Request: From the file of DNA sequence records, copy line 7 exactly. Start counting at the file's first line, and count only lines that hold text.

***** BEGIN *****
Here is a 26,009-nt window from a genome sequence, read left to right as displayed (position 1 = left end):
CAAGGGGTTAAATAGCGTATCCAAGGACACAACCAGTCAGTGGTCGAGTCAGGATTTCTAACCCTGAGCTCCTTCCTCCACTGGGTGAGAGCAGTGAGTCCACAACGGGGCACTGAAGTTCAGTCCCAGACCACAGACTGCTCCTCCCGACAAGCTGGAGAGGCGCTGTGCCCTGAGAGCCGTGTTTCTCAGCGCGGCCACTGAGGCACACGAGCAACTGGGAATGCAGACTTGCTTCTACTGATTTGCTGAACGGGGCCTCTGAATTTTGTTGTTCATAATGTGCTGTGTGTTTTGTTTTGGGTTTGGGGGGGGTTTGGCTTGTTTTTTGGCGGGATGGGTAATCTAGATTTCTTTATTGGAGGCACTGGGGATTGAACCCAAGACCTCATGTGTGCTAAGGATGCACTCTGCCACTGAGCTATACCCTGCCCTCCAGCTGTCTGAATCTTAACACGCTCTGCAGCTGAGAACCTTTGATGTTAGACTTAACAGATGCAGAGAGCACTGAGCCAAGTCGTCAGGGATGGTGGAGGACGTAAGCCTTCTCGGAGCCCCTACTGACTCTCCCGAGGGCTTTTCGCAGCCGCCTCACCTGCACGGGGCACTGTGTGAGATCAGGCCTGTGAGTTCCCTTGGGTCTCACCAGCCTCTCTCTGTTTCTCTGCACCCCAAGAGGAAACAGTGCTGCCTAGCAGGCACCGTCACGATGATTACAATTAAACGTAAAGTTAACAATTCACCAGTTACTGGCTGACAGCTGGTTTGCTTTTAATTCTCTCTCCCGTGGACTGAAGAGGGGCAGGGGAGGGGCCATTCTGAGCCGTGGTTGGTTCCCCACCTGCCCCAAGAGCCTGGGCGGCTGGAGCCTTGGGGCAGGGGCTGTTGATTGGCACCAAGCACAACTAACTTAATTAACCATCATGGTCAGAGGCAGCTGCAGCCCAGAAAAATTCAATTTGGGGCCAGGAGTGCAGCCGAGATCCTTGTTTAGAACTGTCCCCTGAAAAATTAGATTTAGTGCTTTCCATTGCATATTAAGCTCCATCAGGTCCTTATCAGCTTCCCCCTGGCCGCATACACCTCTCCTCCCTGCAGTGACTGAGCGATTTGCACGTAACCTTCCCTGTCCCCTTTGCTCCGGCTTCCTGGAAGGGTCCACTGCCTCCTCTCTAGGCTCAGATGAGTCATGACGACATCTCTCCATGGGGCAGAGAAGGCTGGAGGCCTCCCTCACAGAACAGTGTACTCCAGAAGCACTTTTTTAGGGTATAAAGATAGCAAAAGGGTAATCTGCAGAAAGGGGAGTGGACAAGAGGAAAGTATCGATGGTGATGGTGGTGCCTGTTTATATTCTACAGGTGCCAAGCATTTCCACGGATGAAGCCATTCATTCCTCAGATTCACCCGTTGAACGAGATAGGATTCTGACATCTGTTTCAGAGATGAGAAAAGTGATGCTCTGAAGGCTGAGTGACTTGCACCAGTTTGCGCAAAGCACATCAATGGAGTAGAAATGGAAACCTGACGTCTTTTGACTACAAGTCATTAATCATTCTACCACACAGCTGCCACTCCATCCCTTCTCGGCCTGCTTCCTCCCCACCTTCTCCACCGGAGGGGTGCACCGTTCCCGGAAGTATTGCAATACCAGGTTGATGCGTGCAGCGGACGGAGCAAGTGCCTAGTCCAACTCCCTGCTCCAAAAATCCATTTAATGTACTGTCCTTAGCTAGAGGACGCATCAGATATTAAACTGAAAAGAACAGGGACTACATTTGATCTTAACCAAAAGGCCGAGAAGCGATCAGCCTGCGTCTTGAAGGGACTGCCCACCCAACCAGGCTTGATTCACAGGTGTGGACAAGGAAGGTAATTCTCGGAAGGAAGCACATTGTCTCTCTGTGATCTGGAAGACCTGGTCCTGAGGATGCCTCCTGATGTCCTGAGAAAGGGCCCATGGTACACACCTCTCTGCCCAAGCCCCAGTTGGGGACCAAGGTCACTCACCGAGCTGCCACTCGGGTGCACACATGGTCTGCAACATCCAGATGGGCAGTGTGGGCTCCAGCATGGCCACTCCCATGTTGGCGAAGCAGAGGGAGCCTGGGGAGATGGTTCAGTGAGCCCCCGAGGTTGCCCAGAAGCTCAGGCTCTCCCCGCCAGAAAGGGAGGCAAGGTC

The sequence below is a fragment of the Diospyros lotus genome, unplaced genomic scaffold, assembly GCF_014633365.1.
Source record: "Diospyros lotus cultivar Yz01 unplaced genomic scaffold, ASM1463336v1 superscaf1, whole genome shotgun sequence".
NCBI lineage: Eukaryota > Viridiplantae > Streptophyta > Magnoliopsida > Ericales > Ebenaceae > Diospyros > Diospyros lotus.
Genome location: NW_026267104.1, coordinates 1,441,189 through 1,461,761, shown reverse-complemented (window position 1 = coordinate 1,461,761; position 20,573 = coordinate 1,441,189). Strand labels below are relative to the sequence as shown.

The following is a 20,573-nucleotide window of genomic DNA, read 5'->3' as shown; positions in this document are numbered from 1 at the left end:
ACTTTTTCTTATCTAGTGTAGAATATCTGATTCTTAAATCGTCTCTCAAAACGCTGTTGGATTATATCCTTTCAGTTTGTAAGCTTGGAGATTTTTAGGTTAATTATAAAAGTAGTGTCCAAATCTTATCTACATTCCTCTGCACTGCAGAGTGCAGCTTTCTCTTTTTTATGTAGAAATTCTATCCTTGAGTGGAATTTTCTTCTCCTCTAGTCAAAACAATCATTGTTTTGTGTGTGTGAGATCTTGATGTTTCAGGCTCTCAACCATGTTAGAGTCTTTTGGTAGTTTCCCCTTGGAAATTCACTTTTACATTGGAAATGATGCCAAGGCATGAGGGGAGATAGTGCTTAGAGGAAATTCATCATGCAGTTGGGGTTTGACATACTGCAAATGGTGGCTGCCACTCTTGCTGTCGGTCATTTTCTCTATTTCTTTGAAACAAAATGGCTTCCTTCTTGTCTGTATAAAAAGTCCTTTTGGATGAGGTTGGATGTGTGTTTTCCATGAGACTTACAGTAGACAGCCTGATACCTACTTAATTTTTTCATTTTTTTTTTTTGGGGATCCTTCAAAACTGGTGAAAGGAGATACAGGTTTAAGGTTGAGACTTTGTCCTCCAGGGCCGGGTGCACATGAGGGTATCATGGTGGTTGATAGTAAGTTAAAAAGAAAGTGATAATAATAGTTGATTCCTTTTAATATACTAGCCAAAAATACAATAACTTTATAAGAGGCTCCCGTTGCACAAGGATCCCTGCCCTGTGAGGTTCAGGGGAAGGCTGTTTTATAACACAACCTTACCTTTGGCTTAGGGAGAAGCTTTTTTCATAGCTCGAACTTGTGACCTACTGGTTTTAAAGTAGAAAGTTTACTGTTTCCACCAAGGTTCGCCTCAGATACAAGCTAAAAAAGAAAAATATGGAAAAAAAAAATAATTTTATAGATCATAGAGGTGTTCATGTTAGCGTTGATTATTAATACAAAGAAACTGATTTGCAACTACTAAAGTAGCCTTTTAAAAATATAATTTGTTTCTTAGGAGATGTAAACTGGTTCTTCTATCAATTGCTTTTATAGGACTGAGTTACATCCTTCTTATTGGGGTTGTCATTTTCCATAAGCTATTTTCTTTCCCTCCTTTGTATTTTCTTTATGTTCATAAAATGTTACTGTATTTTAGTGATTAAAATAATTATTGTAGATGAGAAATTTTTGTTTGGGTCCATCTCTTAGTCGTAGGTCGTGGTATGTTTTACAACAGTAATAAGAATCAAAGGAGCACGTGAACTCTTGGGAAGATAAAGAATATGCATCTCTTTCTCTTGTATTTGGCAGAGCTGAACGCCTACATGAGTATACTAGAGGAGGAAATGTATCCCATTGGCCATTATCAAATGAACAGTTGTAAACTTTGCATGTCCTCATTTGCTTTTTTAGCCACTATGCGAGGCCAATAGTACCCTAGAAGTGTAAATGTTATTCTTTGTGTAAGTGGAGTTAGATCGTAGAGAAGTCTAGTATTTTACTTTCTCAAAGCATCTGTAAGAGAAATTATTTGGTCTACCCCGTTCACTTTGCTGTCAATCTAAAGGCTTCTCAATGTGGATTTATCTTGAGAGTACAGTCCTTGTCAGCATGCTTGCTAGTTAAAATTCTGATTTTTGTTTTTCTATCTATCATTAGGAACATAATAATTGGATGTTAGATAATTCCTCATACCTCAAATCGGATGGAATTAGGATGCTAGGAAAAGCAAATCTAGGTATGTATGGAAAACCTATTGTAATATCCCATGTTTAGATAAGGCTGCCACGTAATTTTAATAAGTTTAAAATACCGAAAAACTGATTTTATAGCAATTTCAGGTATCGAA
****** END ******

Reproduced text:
The following is a 20,573-nucleotide window of genomic DNA, read 5'->3' as shown; positions in this document are numbered from 1 at the left end: